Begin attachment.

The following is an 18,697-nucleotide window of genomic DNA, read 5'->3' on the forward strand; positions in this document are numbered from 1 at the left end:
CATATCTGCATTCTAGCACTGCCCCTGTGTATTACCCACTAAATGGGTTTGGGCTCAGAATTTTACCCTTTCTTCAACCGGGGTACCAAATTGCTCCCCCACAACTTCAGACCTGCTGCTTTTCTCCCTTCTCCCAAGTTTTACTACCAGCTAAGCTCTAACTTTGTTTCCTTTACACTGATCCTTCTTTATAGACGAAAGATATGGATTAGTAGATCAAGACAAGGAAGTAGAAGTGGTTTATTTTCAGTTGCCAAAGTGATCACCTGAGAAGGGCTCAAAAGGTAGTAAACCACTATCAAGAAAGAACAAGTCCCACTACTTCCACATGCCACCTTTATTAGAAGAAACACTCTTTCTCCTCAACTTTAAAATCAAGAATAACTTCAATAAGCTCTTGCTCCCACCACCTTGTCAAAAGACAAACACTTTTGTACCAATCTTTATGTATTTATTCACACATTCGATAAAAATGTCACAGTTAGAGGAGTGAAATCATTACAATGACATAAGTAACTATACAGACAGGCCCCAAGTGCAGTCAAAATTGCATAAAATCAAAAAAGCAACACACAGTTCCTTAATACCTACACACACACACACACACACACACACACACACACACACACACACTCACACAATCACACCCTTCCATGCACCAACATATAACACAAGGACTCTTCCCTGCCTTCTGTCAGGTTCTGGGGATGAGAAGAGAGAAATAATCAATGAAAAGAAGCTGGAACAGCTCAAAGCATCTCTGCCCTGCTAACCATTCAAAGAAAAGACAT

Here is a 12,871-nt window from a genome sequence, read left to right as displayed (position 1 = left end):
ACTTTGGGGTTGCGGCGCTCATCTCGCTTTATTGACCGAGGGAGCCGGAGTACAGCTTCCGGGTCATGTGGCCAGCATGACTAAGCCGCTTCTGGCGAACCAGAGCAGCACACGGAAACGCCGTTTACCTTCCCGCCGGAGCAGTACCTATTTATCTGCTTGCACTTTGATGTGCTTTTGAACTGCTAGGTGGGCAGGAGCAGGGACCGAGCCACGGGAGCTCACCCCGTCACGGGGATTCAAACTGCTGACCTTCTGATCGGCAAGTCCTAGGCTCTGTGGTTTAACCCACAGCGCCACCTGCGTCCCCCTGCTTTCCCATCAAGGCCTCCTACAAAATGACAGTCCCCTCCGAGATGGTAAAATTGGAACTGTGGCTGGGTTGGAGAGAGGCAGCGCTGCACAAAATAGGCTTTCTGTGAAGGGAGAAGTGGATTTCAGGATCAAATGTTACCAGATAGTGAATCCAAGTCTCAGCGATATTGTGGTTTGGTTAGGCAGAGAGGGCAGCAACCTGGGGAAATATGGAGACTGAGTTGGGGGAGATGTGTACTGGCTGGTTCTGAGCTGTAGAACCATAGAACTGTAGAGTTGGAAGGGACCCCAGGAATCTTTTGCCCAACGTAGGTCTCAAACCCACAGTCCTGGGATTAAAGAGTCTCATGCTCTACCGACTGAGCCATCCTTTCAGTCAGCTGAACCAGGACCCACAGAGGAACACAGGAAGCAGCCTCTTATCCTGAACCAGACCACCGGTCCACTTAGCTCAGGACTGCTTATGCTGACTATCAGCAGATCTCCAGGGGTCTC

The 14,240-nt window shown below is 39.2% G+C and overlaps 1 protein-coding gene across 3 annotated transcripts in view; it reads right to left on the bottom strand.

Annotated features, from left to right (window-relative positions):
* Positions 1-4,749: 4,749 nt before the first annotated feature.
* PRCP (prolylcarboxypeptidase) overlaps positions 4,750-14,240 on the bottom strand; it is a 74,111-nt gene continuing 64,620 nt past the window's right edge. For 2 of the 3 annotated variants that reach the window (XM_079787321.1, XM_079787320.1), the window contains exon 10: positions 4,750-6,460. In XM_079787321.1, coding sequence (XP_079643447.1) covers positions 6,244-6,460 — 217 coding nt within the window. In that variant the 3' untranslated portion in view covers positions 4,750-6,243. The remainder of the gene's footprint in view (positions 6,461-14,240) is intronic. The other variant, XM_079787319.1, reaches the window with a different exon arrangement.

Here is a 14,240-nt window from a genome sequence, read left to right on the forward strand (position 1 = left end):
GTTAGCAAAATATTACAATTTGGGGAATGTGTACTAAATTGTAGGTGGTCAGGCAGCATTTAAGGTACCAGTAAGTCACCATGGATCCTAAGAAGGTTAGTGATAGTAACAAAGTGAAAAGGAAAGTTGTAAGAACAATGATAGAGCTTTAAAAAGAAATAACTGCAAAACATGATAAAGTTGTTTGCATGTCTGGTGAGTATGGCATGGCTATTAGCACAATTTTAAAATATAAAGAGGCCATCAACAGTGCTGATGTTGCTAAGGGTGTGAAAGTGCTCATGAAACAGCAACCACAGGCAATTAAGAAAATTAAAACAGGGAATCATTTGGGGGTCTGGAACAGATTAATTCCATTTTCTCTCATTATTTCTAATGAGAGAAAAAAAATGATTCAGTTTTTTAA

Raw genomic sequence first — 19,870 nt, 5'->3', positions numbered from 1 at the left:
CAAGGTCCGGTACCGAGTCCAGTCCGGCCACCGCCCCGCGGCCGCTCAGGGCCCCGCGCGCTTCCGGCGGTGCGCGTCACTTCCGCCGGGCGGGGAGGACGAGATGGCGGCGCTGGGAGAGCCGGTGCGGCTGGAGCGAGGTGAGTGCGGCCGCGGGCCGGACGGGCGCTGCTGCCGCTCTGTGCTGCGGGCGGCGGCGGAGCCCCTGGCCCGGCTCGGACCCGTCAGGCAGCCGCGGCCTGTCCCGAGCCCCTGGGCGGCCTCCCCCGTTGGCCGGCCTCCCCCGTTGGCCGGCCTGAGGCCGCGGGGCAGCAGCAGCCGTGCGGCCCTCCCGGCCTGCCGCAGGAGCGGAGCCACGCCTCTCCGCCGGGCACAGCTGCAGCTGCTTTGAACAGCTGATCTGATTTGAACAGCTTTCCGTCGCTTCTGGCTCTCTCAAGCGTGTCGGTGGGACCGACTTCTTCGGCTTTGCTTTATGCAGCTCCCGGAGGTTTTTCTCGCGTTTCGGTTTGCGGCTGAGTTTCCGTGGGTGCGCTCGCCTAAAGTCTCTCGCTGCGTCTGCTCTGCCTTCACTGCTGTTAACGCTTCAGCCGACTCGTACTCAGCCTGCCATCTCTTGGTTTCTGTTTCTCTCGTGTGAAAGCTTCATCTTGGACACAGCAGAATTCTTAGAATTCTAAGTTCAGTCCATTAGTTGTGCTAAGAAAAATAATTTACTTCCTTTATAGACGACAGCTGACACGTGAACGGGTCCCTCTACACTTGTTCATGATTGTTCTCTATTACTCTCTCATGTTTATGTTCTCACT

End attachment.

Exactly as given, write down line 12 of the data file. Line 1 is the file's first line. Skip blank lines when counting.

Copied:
CAAGGTCCGGTACCGAGTCCAGTCCGGCCACCGCCCCGCGGCCGCTCAGGGCCCCGCGCGCTTCCGGCGGTGCGCGTCACTTCCGCCGGGCGGGGAGGACGAGATGGCGGCGCTGGGAGAGCCGGTGCGGCTGGAGCGAGGTGAGTGCGGCCGCGGGCCGGACGGGCGCTGCTGCCGCTCTGTGCTGCGGGCGGCGGCGGAGCCCCTGGCCCGGCTCGGACCCGTCAGGCAGCCGCGGCCTGTCCCGAGCCCCTGGGCGGCCTCCCCCGTTGGCCGGCCTCCCCCGTTGGCCGGCCTGAGGCCGCGGGGCAGCAGCAGCCGTGCGGCCCTCCCGGCCTGCCGCAGGAGCGGAGCCACGCCTCTCCGCCGGGCACAGCTGCAGCTGCTTTGAACAGCTGATCTGATTTGAACAGCTTTCCGTCGCTTCTGGCTCTCTCAAGCGTGTCGGTGGGACCGACTTCTTCGGCTTTGCTTTATGCAGCTCCCGGAGGTTTTTCTCGCGTTTCGGTTTGCGGCTGAGTTTCCGTGGGTGCGCTCGCCTAAAGTCTCTCGCTGCGTCTGCTCTGCCTTCACTGCTGTTAACGCTTCAGCCGACTCGTACTCAGCCTGCCATCTCTTGGTTTCTGTTTCTCTCGTGTGAAAGCTTCATCTTGGACACAGCAGAATTCTTAGAATTCTAAGTTCAGTCCATTAGTTGTGCTAAGAAAAATAATTTACTTCCTTTATAGACGACAGCTGACACGTGAACGGGTCCCTCTACACTTGTTCATGATTGTTCTCTATTACTCTCTCATGTTTATGTTCTCACT